And may our acts of love and peace point to our Savior Jesus Christ – the One who, during the political and social storms of his own day, stretched out his arms of love on the hardwood of the cross so that all may come within the reach of his saving embrace. Amen.

Monday, June 18, 2018

The Parable of the Privet Hedge

“The seed would sprout and grow, he does not know how.” As someone who grew up in the big city away from farms, this sentence makes a lot of sense to me. I didn’t know any farmers and really didn’t think a lot about the process of planting seeds and making them grow. I just assumed it was easy as digging, planting, and waiting on the rain. It just happens, right?
Now I live next door to a farmer and understand better the complexities of planting and growing a crop. I understand that a farmer can’t sleep through growing season and expect to yield a profitable crop. I understand that while you want it to rain, it can only rain on this day and that much. I understand that deer and grasshoppers can destroy acres in a matter of days, and I understand that it is quite likely for a farmer to have to replant an entire crop.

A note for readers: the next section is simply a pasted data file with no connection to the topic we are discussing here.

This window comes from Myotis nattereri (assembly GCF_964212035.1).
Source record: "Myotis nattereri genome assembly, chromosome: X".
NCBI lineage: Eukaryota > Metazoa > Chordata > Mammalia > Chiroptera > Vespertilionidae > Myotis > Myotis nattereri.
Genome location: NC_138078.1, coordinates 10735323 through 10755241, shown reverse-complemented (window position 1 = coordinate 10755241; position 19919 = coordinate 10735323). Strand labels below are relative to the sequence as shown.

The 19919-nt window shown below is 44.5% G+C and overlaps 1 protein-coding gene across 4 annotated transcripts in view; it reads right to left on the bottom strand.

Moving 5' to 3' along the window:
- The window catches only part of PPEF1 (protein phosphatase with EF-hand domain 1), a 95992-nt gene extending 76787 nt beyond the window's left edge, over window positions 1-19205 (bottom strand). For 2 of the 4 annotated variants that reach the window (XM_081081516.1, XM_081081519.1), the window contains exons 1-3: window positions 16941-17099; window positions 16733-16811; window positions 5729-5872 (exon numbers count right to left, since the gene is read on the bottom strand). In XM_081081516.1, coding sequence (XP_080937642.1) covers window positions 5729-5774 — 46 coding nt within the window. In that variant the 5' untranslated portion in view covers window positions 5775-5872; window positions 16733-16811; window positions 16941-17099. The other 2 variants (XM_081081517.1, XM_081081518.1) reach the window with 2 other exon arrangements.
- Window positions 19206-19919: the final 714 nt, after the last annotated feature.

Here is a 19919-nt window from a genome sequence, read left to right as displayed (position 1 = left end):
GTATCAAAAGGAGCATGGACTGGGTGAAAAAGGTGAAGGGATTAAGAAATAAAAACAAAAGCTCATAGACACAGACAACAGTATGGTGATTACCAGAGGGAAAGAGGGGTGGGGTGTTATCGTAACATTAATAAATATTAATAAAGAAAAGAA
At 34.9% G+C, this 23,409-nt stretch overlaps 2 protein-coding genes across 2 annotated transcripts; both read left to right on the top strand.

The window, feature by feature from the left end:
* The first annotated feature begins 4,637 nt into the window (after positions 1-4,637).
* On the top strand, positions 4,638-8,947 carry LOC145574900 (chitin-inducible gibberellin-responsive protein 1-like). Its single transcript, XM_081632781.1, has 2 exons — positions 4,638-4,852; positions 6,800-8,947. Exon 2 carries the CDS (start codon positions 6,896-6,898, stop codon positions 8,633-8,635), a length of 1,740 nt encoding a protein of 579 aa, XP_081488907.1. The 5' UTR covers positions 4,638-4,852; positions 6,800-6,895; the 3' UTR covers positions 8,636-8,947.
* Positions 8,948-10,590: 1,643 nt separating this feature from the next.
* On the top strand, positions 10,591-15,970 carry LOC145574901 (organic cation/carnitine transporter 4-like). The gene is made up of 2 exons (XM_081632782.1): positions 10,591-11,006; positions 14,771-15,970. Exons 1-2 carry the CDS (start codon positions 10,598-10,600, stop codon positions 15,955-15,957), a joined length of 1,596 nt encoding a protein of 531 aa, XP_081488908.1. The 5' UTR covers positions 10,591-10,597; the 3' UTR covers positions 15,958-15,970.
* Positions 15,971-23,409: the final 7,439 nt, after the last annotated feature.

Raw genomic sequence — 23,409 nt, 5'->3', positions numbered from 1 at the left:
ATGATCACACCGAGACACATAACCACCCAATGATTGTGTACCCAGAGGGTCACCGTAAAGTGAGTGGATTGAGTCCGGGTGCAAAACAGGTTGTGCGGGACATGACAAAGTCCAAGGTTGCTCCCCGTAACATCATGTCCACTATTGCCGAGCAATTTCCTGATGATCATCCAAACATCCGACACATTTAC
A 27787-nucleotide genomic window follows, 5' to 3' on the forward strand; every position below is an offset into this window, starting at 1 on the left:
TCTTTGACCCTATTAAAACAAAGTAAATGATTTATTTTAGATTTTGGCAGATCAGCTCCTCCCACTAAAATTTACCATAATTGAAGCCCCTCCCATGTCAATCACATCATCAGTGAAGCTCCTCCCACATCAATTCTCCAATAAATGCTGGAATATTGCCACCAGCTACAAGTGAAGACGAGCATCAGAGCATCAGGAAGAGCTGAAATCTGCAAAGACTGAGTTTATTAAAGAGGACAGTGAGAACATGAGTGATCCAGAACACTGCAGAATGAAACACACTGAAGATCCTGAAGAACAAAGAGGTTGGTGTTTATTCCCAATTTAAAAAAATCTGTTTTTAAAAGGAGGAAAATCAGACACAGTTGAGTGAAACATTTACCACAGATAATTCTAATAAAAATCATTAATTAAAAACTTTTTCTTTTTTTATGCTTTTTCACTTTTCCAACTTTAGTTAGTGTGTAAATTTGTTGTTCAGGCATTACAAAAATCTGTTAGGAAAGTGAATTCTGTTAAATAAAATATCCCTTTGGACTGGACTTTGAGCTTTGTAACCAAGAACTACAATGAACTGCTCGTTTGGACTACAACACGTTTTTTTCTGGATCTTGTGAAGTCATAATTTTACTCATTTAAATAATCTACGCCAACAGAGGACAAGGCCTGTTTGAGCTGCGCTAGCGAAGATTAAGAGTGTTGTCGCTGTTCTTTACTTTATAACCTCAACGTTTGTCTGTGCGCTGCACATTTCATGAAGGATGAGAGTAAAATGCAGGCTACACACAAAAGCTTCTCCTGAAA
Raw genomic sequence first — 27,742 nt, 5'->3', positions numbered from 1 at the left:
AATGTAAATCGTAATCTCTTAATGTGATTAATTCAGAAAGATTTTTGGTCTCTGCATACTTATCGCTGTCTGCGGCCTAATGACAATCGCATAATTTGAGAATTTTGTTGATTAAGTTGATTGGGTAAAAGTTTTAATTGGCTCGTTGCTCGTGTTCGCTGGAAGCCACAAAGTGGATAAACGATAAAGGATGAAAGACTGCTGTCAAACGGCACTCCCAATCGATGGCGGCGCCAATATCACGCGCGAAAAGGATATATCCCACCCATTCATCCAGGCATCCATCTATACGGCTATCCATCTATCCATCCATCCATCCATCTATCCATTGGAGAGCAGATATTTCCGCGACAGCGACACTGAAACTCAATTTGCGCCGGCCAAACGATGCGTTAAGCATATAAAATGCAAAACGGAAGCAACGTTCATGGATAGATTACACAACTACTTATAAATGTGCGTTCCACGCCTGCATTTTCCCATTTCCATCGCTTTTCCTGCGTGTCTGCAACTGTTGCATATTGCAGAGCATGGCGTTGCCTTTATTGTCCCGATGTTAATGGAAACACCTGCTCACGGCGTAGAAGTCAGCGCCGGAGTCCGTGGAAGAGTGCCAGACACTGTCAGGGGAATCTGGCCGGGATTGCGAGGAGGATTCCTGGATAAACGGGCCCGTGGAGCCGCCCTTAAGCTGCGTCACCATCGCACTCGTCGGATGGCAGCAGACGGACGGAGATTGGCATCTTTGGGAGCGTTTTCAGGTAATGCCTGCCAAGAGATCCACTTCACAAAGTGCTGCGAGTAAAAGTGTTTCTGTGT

One thing is for sure, this first parable in today’s lesson is a terrible description of what it is like to be a farmer. But, as we know, Jesus isn’t talking about farming. Jesus is talking about the kingdom of God in the form of a parable. Jesus is using a familiar image to point to a concept beyond human understanding.
And the meaning of a parable is discovered when the story takes an unexpected turn, when Jesus turns our earthly assumptions upside down. In this first parable, the story is turned upside down when we are told the farmer or sower does not know how the seed sprouts and grows.